Getting to know The Emergency
I keep finding more and more rad Aussie music every day. Milo Kossowski and Morgan McWaters AKA The Emergency “make the music of tomorrow you imagined in a hazy childhood dream. By combining disco beats, shimmering synths and dubbed out vocal effects they weave a web of heavy cosmic pop that avoids sounding quotational or disposable.” The boys play synths and gadgets and claimed to be inspired by beating on pots and pans. Nice.
Their music takes a new perspective on the poppy disco we keep hearing, it’s much darker at at times even psychedelic. Vogue UK has put them in the ranks with Hercules & Love Affair and Glass Candy (who they actually opened for in Melbourne). The tracks below are from their 2009 release Dreams That Money Can Buy off of Exo Records/ Metal Postcard. They recorded and produced it themselves using a variety of vintage and newer “gadgets.”
It’s always nice to know what any band’s next step is and it never hurts to ask. I was really looking forward to some new releases from them but Morgan actually informed me that: “The Emergency is having a break for a little while after the album came out, Milo and I are working on a few different projects, Peace Out, First Taste, Eastern Grey and Worng.”
Now let’s get to know The Emergency a little better:
ND: Why The Emergency?
TE: When we started out (2001) we played a lot faster instrumental stuff, like 140-160bpm, and the name suited a lot more. Now that we’re doing a lot more downtempo stuff it’s kind of funny to be making all this chilled out stuff and still have a name with a sense of urgency about it.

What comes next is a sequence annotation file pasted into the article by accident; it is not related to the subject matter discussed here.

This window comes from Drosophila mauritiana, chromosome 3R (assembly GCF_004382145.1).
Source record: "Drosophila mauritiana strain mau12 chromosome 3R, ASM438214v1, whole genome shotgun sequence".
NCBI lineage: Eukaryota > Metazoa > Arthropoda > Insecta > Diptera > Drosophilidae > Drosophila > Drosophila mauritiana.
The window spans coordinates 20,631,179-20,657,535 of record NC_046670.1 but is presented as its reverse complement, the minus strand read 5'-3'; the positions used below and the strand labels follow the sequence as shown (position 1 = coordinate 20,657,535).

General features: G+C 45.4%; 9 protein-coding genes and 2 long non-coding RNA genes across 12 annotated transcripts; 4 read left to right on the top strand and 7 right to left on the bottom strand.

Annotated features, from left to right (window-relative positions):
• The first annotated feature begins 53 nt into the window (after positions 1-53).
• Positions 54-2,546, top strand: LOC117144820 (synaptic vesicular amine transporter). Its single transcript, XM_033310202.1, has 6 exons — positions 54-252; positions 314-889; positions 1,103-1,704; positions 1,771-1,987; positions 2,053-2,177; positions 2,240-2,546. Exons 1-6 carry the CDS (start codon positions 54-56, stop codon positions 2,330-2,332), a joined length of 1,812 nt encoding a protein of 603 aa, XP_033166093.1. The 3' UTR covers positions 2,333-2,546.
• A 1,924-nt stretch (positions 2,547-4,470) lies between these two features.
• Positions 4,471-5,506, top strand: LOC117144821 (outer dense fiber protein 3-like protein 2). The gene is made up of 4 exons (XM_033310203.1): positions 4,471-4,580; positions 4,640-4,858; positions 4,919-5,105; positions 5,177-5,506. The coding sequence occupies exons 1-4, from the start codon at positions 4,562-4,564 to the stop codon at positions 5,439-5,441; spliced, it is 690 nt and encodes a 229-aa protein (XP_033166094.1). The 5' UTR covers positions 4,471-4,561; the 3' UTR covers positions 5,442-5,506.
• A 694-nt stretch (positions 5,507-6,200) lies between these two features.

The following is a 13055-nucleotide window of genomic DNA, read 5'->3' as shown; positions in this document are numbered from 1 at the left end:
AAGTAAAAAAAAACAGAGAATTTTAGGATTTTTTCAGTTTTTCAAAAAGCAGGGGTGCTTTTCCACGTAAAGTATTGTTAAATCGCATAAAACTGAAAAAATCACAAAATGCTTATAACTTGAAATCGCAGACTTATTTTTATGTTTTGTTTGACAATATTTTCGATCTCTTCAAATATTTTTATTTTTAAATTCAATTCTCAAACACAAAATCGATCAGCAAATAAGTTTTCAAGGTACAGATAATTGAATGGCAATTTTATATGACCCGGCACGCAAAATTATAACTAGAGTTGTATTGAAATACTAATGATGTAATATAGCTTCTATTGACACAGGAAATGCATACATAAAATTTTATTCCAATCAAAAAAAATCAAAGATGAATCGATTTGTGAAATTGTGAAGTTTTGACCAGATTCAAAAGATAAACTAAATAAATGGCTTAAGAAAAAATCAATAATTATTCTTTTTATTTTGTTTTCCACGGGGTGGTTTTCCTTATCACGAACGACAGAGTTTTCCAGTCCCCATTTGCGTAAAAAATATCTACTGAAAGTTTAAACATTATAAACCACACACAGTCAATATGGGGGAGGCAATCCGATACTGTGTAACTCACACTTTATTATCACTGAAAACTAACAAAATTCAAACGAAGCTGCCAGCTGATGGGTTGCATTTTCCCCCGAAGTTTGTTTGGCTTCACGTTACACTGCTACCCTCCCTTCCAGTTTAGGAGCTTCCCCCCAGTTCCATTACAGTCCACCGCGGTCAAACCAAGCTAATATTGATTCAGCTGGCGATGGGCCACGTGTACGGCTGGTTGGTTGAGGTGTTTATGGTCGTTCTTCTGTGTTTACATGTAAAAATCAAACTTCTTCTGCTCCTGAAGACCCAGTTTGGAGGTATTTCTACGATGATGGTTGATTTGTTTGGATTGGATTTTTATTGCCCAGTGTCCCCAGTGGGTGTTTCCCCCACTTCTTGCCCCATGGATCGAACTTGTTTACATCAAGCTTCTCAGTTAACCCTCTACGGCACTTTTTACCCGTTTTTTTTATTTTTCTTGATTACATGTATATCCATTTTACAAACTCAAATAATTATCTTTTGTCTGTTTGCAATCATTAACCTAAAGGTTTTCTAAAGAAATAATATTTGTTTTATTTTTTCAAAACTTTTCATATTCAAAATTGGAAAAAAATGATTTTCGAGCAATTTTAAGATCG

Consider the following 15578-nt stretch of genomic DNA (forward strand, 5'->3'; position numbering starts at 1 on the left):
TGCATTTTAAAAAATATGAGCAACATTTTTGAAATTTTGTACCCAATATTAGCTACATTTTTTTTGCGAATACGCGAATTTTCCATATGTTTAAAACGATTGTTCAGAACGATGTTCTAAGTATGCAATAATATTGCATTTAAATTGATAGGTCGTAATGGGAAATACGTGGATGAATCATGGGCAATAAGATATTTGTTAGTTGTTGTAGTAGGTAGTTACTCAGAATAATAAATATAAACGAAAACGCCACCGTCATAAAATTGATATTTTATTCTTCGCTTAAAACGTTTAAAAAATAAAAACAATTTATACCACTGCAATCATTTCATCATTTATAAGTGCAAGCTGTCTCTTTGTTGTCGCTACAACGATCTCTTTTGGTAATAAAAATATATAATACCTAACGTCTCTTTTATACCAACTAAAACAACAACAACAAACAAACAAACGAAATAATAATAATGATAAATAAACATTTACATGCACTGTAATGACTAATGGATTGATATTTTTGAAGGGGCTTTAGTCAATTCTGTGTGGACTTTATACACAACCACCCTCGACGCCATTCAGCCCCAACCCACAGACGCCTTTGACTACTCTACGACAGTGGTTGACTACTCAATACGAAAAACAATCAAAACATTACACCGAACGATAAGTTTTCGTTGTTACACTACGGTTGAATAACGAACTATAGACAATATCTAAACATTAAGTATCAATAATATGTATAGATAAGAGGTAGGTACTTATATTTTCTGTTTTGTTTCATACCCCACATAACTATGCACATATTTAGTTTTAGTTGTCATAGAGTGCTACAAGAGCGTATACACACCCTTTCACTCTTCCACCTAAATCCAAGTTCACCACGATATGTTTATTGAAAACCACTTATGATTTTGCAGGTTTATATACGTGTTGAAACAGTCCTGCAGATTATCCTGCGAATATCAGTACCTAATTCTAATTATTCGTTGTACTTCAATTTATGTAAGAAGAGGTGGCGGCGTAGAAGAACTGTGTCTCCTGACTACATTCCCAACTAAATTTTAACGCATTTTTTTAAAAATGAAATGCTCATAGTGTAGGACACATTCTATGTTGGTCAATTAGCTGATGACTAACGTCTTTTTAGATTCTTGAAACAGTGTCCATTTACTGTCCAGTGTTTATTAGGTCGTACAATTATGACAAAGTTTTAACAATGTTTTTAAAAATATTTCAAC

ND: Who has been your favorite group or artist you’ve collaborated with so far?
TE: It was pretty amazing to remix The Slits, I used to listen to them when I was a teenager and I never thought I’d end up on the same label as them and have them want us to remix them. Working with Catcall was great, she was down in Melbourne shooting a film clip and popped in to the studio for a couple of hours to record the vocal track for Fire in You. We first met her the first time we played a show in Sydney years ago, it was in an art gallery and she and her friends were underage so we bought booze for them.
ND: Do you have any crazy fan stories?
TE: Not really, it was pretty amazing headlining a festival in Vietnam, we didn’t really know we had any fans over there.
ND: What is your favorite type of venue to play at?
TE: We’ve been lucky enough to play some really big venues with amazing sound systems and lighting rigs lately, they’re great cause you can really feel the bass. When we play live we try to fill the room up with smoke and then project visuals through it, it looks pretty amazing.
ND: Tell us something about your childhood that has influenced your music. (can be anything)
TE: Milo and I both used to read those books about the future that were written in the ’70s and ended up sitting around dog-eared in the corners of the libraries where we went to school. You know the ones that said things like ‘by 1995 man will have permanent bases on the moon and will be driving around in electric cars powered by wave generators and be living in geodesic domes.’ That’s been a big influence on the Emergency, visions of the future from the past.